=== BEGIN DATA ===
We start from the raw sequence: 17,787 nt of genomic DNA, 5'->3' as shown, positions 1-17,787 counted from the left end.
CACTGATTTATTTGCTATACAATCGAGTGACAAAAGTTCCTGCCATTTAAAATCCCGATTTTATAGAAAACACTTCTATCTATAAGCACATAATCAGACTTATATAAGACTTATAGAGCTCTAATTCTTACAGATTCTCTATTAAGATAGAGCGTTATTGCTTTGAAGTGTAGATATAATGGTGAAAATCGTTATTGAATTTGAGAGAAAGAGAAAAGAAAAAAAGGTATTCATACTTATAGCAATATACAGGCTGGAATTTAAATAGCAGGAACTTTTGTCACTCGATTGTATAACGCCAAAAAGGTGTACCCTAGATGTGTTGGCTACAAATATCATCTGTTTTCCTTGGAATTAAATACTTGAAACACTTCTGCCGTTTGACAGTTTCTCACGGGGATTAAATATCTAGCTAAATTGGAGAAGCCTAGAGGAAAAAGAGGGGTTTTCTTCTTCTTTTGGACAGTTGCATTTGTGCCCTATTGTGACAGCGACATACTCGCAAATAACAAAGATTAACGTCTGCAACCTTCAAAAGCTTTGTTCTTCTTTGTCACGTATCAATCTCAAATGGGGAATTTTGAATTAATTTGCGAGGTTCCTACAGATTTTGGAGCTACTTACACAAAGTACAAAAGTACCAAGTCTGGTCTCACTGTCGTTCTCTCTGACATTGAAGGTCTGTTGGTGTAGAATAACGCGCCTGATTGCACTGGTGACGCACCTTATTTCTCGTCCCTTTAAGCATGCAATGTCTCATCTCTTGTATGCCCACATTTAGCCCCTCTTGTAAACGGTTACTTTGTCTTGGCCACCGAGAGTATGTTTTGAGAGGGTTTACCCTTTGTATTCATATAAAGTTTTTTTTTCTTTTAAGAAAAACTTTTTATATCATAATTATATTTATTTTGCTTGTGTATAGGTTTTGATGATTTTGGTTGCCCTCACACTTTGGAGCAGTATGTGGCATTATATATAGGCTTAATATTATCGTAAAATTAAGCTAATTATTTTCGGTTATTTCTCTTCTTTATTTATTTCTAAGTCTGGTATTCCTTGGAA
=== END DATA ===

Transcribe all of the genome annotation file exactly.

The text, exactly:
We start from the raw sequence: 17,787 nt of genomic DNA, 5'->3' as shown, positions 1-17,787 counted from the left end.
CACTGATTTATTTGCTATACAATCGAGTGACAAAAGTTCCTGCCATTTAAAATCCCGATTTTATAGAAAACACTTCTATCTATAAGCACATAATCAGACTTATATAAGACTTATAGAGCTCTAATTCTTACAGATTCTCTATTAAGATAGAGCGTTATTGCTTTGAAGTGTAGATATAATGGTGAAAATCGTTATTGAATTTGAGAGAAAGAGAAAAGAAAAAAAGGTATTCATACTTATAGCAATATACAGGCTGGAATTTAAATAGCAGGAACTTTTGTCACTCGATTGTATAACGCCAAAAAGGTGTACCCTAGATGTGTTGGCTACAAATATCATCTGTTTTCCTTGGAATTAAATACTTGAAACACTTCTGCCGTTTGACAGTTTCTCACGGGGATTAAATATCTAGCTAAATTGGAGAAGCCTAGAGGAAAAAGAGGGGTTTTCTTCTTCTTTTGGACAGTTGCATTTGTGCCCTATTGTGACAGCGACATACTCGCAAATAACAAAGATTAACGTCTGCAACCTTCAAAAGCTTTGTTCTTCTTTGTCACGTATCAATCTCAAATGGGGAATTTTGAATTAATTTGCGAGGTTCCTACAGATTTTGGAGCTACTTACACAAAGTACAAAAGTACCAAGTCTGGTCTCACTGTCGTTCTCTCTGACATTGAAGGTCTGTTGGTGTAGAATAACGCGCCTGATTGCACTGGTGACGCACCTTATTTCTCGTCCCTTTAAGCATGCAATGTCTCATCTCTTGTATGCCCACATTTAGCCCCTCTTGTAAACGGTTACTTTGTCTTGGCCACCGAGAGTATGTTTTGAGAGGGTTTACCCTTTGTATTCATATAAAGTTTTTTTTTCTTTTAAGAAAAACTTTTTATATCATAATTATATTTATTTTGCTTGTGTATAGGTTTTGATGATTTTGGTTGCCCTCACACTTTGGAGCAGTATGTGGCATTATATATAGGCTTAATATTATCGTAAAATTAAGCTAATTATTTTCGGTTATTTCTCTTCTTTATTTATTTCTAAGTCTGGTATTCCTTGGAA